**folks I’m too busy to do this at the moment; i’ll get it together soon, write up the theme, and send it back around! in the meantime if you have thoughts, don’t hesitate to let me know!**

There’s a genre of film that I don’t have a name for, but it goes something like this:

Society is unravelling. Our relationships are threadbare and worn. We spend a lot of our time detached, separated by distances. We have encounters with other people but we miss opportunities to really connect. Then a random or arbitrary set of circumstances, events, or encounters brings us together in a chain, or converging on an place in space and time, or we are implicated in something beyond our control… And our individual choices then offer us an opportunity to change the sitaution, each other, and possibly heal or at least redeem ouselves, and with that humanity.

The film-makers would include Inarritu, PT Anderson, Kieslowski, Haneke, Wai, among others. I think of them as upside down crime movies, because they are Whodunnits or Whydunnits in which the act is a gift not a theft. Films would include Babel, AmoresPerros, Red, Chunking Express, Magnolia, Crash, Code Unknown, Cache, Amelie, and a whole ton of others.

Perhaps the whole thing could be an homage of sorts to Altman, whose Nashville and Shortcuts might set this whole thing up.

We could cover the use of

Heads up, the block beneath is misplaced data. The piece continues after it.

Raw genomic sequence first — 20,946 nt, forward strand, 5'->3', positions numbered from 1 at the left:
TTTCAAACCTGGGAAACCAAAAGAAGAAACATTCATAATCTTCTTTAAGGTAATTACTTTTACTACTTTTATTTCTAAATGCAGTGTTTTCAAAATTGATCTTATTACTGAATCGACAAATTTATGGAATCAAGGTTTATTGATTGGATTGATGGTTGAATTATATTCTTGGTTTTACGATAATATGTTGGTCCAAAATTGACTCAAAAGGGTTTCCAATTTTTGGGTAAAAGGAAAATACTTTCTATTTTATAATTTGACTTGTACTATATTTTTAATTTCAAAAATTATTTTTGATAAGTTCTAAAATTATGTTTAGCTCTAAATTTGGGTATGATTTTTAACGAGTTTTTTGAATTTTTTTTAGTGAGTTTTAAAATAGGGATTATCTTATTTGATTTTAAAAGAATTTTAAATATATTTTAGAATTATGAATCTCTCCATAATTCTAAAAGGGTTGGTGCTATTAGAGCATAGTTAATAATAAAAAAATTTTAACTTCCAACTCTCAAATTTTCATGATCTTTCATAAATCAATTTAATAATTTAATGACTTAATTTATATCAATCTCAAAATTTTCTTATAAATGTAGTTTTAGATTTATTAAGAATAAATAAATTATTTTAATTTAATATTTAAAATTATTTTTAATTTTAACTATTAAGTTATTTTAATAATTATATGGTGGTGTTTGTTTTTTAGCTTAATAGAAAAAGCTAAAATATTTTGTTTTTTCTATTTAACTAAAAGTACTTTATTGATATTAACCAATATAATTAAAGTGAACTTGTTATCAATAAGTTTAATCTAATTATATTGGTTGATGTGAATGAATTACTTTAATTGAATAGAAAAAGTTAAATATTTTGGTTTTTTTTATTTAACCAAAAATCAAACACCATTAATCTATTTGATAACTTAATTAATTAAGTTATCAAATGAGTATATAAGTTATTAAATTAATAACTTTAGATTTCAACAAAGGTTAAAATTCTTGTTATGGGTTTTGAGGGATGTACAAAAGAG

–situations on which characters converge as if in drawn by some inevitable reckoning
–character choices based not an obvious and plot-driven motive, but revealing an inner humanity that resolves plot points as if by chance
–happy accidents, accidents that provide redemptive possibilities, conflicts that can be resolved by means other than opposition and violence
–narratives built on subtexts and subplots, each with their own logic, but woven together to create a sort of uplifting and transcendental story based in a kind of it-could-never-happen-like-that-reality
–a sense that the film-maker wishes to address social issues and is doing it through individual story lines

Interested? Leave a comment. I’m thinking Feb 10 – 17. Each blogger covers a director, film, or some aspect of the genre.


This is one of those films that must be hard to fund — films like the
Woodsman, The Magdalene Sisters, War Zone (by Tim Roth) or Monster –
but which, when made, distributed, and seen, recoups any expense and
undresses any doubt. The problem with films like this is that they
involve inappropriate undressing, be it by pedophiles, insitutions,
families, or serial killers. The appeal of the genre is in some ways
the unthinkable, unacceptable, the distasteful and the unwatchable.
It’s that last part, the unwatchable, that creates tension, serving as
a kind of offscreen reference that anchors the film’s story and becomes
its power for not being seen.

(Herzog’s Grizzly Man reveled in this, for it was a film about a guy
who was eaten, along with his girlfriend, by the very Grizzlies he
believed himself to be protecting, and everybody knew it. That was the
whole catch: to know something that is not going to be shown, to be
compelled by it, and to rent and watch this film knowing that it’s a
long set up to a final act we will not be allowed to see. Can it be
that a film such as that prepares us for something horrible? Do we
become complicit with it then, as consumers of that preparation?)

Complicitness. This film shows us what happens. It is simple in its
presentation, and for that complicates its subject matter. Because it
does not plant a stake in the ground and draw clear, distinct and
straightforward lines between right and wrong. Those are the films that
are hard to fund. But better to watch. For they complicate their
concepts, distribute perspectives and motivations, and sometimes even
put the viewer harm’s way.

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